30 September 2013 – The Church affirms the humanity of people with HIV by offering them care and support and, above all, a place where they do not feel judged. This is what Florence Anam believes; Florence is a young Kenyan woman who is HIV-positive and who has worked with several national AIDS organizations.
Florence shared her views during an event held on 6 September, at the Catholic University of Eastern Africa in Nairobi, to launch a book published by Paulines Publications Africa and AJAN, AIDS: 30 Years Down the Line – Faith-based Reflections about the Epidemic in Africa.
“The first place we turn to is the Church,” Florence told guests at the launch. “The Church has been more than just a source of spiritual nourishment for people living with HIV, it has been a source of care, of support groups, a place where we can go and not be judged or stigmatized. It is a place where everything is real, because we are all human, and this is the most important thing.”
Florence, who is currently the advocacy officer of the National Empowerment Network of PLHIV (NEPHAK), welcomed the book because it documents many examples of what the Church is doing in the struggle against AIDS – “we don’t often hear about this”. And remember: “If it’s not documented, it never happened!”
Explaining what she liked about the book, Florence singled out its consistent focus on the individual. “The writers have used real life experiences to amplify the fact that beyond medical and epidemiological interventions, AIDS is about people. Any programming intervention needs to focus on people and the environments in which they live. People living with HIV should at the centre of the entire approach to AIDS.”
Florence said she was “elated” by the launch of the book because information was critically important for people living with HIV, especially those newly diagnosed. Information about AIDS has not always been so easily available, she said, recalling the time she was diagnosed, eight years ago, and had unsuccessfully sought reassuring data.
The keynote speaker at the book launch, Prof. Mary Getui, who is chairperson of the National AIDS Control Council in Kenya, said the passage of time had brought much more openness in the way the pandemic is tackled.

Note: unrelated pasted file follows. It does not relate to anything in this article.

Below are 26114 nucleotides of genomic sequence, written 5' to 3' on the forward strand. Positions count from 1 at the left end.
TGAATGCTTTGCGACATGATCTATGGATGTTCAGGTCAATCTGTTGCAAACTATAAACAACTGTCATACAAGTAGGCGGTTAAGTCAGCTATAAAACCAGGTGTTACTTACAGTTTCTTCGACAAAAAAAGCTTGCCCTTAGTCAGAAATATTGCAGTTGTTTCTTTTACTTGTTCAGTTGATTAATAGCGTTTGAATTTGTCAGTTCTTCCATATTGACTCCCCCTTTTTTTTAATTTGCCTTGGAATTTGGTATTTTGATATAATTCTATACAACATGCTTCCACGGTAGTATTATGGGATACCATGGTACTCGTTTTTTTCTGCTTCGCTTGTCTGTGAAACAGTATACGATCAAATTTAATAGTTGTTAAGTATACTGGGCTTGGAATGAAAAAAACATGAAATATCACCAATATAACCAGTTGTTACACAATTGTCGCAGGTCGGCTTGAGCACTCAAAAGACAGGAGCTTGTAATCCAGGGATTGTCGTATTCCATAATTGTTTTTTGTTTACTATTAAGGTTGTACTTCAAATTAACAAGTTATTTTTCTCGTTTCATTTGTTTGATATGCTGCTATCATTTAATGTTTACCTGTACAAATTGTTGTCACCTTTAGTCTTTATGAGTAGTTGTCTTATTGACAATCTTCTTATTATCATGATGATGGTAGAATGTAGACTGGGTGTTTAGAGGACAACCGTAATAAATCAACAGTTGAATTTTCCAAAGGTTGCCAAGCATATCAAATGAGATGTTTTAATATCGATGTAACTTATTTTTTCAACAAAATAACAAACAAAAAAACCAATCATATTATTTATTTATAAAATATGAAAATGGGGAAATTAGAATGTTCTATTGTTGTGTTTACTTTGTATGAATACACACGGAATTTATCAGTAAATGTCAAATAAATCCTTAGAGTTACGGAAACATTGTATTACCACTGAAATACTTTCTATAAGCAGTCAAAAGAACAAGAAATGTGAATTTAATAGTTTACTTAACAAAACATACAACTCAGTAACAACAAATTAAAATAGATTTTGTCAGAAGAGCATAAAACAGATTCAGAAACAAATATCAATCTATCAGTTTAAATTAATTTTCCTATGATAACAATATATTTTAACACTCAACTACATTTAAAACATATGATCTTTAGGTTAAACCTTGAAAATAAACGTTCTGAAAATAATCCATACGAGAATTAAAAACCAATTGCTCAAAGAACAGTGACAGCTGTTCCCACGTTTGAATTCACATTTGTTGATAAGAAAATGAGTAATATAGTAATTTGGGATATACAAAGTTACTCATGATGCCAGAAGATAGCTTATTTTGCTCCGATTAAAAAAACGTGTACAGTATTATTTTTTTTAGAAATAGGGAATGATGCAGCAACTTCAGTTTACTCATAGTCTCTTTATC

But time has also encouraged another less positive trend: “Time has given us mileage, and we need to be appreciative of this, but it has also made us complacent,” said Prof. Getui.
“We are at a stage where we are taking things for granted. Attention has shifted. We know but there are many things we don’t know about AIDS. This is tricky because if we become complacent we could miss very strong realities.”
Fr Agbonkhianmeghe E. Orobator SJ, one of the co-editors of the book and Provincial of the Jesuit Eastern Africa Province, also sounded a note of caution about the danger of complacency: “Thirty years later, AIDS remains a dangerous crisis. Perhaps we talk less about it now but AIDS is still with us. And we are all either infected or affected.”
Fr Orobator said that while the book being launched showed there had been progress in the struggle against AIDS, this should not lull us into a false sense of security and “send us to sleep”.
All the speakers at the launch were clear in their conviction that AIDS still poses enormous challenges, among them persistent stigma and discrimination and the dependency on diminishing external donor funds. “Eighty-five per cent of Kenya’s funds are from elsewhere – when the taps are closed, what is going to happen?” asked Prof. Getui.
One of her foremost recommendations was “thinking critical and inventive thinking”. This is arguably the forte of the AJAN book. Fr Paterne Mombe SJ, the Director of AJAN and one of the co-editors, described the book as a “rich and stimulating conversation”, which reveals the multi-faceted response necessary to deal with the challenges posed by AIDS.
“The contributors show us that taking a linear approach to AIDS – focusing on one aspect alone – will never be successful. Addressing AIDS is not only about sex, just as it is not only about providing medicines. We need an approach that is holistic and wide-ranging,” said Fr Paterne.
“This ‘conversation’ shows how far we have gone but also how far we have yet to go. It is but a step on the way in a long process to defeat AIDS, to have no more new HIV infections and to bring ‘life to the full’ – the vision of AJAN – to people infected and affected.”
Go here to read more about AIDS: 30 Years Down the Line – Faith-based Reflections about the Epidemic in Africa. To order, write to Paulines Publications at firstname.lastname@example.org